Bill Beattie stood outside the coaches’ office as players slowly started to filter in for the upcoming meeting.
It is less than 24 hours away from Beattie’s first official practice as Tumwater High School’s head football coach.
It was back in 1974 when Beattie arrived at the school as a freshman, ready to play football under the Thunderbirds’ newly hired coach Sid Otton.
Otton retired at the end of last season following 43 years at the helm of Tumwater, guiding the T-Birds to five state titles, 27 state playoff appearances – with the first coming during Beattie’s senior season of 1977 – and becoming the state’s all-time coaching leader in victories in the process.
Large shoes to fill for sure. But if anyone could make the transition seamless it would be Beattie.
“I’ve said all along that Coach Otton, in my opinion, ran the best program in the state of Washington,” said Beattie, who began his coaching career at Tumwater in the early 1980s as an assistant on the freshmen team before moving on to heading coaching stints at Elma and Olympia. “Obviously, I had a great chance to learn from this program in the 1970s. So I’ve patterned a lot of what I do as a head coach after it.”
Remarkably, Beattie becomes just the fourth head football coach in Tumwater history, joining Otton, Chuck Loete (1961-68) and Rip Johnson (1969-73) in a very select fraternity. And while there’s someone new roaming the sidelines for the first time in nearly a half-century, don’t expect too much to change among T-Bird football.
“People ask what will I change and I say 95 percent will probably stay the same. Not much will change, especially from the outside looking in,” Beattie said. “We’ll probably change around 5 percent. And when you come back and ask me that question next year I’m going to tell you the same thing because if we’re not trying to change and get better, we’re going to become stagnate.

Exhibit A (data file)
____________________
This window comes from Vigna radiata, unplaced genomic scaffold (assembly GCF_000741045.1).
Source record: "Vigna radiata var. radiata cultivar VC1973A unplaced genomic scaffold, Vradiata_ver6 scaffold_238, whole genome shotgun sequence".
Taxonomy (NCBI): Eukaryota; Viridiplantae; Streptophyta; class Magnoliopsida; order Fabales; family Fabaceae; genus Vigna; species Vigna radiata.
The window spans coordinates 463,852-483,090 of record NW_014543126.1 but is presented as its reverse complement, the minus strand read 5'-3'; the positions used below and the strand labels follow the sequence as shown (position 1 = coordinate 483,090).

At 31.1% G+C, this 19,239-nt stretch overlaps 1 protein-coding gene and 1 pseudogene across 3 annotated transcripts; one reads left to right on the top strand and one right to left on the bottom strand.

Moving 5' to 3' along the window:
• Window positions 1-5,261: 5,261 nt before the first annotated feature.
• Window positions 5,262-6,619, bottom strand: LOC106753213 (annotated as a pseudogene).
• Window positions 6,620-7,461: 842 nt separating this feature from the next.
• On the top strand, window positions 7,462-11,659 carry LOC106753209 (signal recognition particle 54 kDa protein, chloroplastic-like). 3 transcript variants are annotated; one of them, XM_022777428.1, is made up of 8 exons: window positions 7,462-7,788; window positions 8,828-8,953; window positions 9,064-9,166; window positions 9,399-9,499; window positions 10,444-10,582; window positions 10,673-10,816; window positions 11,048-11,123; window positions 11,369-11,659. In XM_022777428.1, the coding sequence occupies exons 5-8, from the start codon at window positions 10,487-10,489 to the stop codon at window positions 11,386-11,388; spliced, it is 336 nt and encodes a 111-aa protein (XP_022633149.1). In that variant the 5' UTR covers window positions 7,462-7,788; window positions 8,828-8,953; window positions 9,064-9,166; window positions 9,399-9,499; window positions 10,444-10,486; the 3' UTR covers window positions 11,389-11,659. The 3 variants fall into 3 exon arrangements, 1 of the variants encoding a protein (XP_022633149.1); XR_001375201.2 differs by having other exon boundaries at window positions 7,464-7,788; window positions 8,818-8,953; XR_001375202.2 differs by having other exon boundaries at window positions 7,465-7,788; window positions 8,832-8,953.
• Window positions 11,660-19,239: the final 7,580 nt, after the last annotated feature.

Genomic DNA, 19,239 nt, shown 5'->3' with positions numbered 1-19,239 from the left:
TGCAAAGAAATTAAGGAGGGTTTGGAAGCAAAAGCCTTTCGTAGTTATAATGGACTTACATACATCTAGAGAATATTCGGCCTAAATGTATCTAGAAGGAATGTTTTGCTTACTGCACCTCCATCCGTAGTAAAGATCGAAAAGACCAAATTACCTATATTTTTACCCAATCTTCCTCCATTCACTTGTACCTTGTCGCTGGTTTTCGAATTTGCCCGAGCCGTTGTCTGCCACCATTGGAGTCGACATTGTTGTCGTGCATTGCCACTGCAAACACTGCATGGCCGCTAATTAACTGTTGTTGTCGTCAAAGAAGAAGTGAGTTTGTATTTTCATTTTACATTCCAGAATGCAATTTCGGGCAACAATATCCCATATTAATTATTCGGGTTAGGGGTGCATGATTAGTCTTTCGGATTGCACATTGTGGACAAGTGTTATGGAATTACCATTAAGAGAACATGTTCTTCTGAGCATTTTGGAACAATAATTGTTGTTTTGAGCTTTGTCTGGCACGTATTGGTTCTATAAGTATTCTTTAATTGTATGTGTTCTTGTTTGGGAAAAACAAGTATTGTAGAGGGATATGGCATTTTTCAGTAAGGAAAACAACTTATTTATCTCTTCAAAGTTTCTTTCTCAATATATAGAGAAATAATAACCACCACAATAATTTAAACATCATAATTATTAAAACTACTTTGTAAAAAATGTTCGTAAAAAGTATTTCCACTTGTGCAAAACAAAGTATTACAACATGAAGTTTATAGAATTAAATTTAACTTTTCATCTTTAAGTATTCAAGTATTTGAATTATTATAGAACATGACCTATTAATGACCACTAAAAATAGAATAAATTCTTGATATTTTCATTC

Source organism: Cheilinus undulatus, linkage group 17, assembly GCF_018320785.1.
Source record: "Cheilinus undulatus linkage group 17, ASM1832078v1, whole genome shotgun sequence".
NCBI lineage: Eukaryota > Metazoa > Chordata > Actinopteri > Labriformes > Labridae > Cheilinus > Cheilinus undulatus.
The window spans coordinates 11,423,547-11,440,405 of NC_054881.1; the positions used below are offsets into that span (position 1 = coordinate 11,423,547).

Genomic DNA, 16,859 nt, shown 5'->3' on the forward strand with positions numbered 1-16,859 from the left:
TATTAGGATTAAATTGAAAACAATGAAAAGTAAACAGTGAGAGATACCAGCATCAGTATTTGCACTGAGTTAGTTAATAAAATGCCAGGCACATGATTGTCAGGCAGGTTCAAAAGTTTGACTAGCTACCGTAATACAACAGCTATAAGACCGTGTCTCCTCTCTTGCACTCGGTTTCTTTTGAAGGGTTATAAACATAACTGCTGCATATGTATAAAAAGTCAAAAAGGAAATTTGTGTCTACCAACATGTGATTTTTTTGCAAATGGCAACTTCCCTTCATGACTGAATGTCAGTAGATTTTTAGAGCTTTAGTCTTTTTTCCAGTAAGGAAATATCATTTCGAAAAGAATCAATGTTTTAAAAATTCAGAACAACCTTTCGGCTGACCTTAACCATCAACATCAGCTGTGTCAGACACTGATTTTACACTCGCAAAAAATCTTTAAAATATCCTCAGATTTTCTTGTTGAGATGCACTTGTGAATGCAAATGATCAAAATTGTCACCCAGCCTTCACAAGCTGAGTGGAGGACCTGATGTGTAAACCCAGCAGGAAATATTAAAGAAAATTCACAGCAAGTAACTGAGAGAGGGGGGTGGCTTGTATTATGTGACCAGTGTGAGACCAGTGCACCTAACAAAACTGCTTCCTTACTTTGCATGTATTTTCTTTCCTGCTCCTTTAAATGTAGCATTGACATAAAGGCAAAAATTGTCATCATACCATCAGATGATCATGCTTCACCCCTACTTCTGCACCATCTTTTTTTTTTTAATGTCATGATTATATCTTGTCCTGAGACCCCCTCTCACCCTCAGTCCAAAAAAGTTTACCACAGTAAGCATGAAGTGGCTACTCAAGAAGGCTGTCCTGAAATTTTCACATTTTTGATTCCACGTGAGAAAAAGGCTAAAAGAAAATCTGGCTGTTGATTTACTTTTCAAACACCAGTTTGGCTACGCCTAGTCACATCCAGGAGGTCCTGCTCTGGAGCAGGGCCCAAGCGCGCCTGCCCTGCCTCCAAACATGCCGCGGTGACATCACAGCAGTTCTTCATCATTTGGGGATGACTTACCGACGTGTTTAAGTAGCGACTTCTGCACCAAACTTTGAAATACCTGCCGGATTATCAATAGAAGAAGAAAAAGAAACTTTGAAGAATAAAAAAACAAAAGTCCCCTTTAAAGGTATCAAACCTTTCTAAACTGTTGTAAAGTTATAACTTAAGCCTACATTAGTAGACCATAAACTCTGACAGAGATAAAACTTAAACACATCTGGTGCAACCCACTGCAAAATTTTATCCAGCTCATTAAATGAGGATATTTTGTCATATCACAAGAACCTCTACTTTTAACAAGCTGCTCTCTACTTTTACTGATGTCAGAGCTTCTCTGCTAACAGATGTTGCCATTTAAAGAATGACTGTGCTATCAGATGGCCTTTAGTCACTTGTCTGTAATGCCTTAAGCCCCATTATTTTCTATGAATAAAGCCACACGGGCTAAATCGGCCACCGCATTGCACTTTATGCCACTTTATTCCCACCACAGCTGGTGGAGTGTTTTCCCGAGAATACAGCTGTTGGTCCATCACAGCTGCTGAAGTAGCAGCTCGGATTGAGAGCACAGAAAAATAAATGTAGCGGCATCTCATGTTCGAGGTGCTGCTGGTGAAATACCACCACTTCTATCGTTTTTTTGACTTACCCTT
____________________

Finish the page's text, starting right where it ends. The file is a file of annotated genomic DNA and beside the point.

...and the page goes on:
“Plus, these guys know the system,” Beattie added. “Heck, there’s third graders here who probably know the offense better than I do. I’m getting it down though, but these kids know the system.”
Sid was not the only Otton to depart the program following the 2016 season, however, as grandson Cade Otton, now a freshman tight end at the University of Washington, graduated along with an exceptional senior class. These leaders helped the T-Birds secure their seventh consecutive 2A Evergreen Conference title last season before losing to eventual champion Archbishop Murphy in the state quarterfinals.
The 2017 squad looks to continue that trend, but will do it with one obvious difference. For the first time since the early 1970s, a senior class will take the field at Tumwater not under Otton’s watch.
“It’s different in a lot of aspects, but that definitely makes it exciting,” said senior Jakob Holbrook. “It’s kind of cool that we get to leave our mark on Tumwater history with a new coach.”
This year’s senior class is a large one, featuring approximately 30 players, and one that knows all too well about the T-Bird legacy they anticipate to continue.
Tumwater has not lost an EvCo game in nearly eight years – last losing to Black Hills (19-7) on October 23, 2009. Since 2010, the T-Birds are a combined 67-4 during regular season contests, including a 44-1 mark over the last 45 games, with two of those setbacks coming against Beattie-coached Olympia teams.
“We don’t have a lot of starters back, but you have a lot of guys with game experience. I think with these guys, they’re finding their stride,” said Beattie, the first player coached by Otton at Tumwater to earn all-state honors. “This off-season, they got to know me and I’m getting to know them. I reminded them I was there when Sid started here. Things turned out pretty great for us and I think the same thing’s going to happen for them.”
While there will be plenty of first-time starters this season, a trio of senior players, Holbrook, Cy Hicks and Aiden Slater, will provide Tumwater with plenty of firepower.
All three were first-team all-EvCo picks last year, Holbrook at running back and Hicks and Slater at defensive line.
“I think we have a chip on our shoulder,” said Holbrook, who rushed for more than 1,000 yards last year. “I think people don’t expect us to do as well this year. We still have that T-Bird creed. We’re still playing for each other. We still have super unity. None of that has changed.”
With a senior class motivated to leave their own legacy, don’t expect Tumwater’s winning ways to change either.
“Everyone here just wants to play football,” Slater said. “Once we step on that field it will just be T-Bird football.”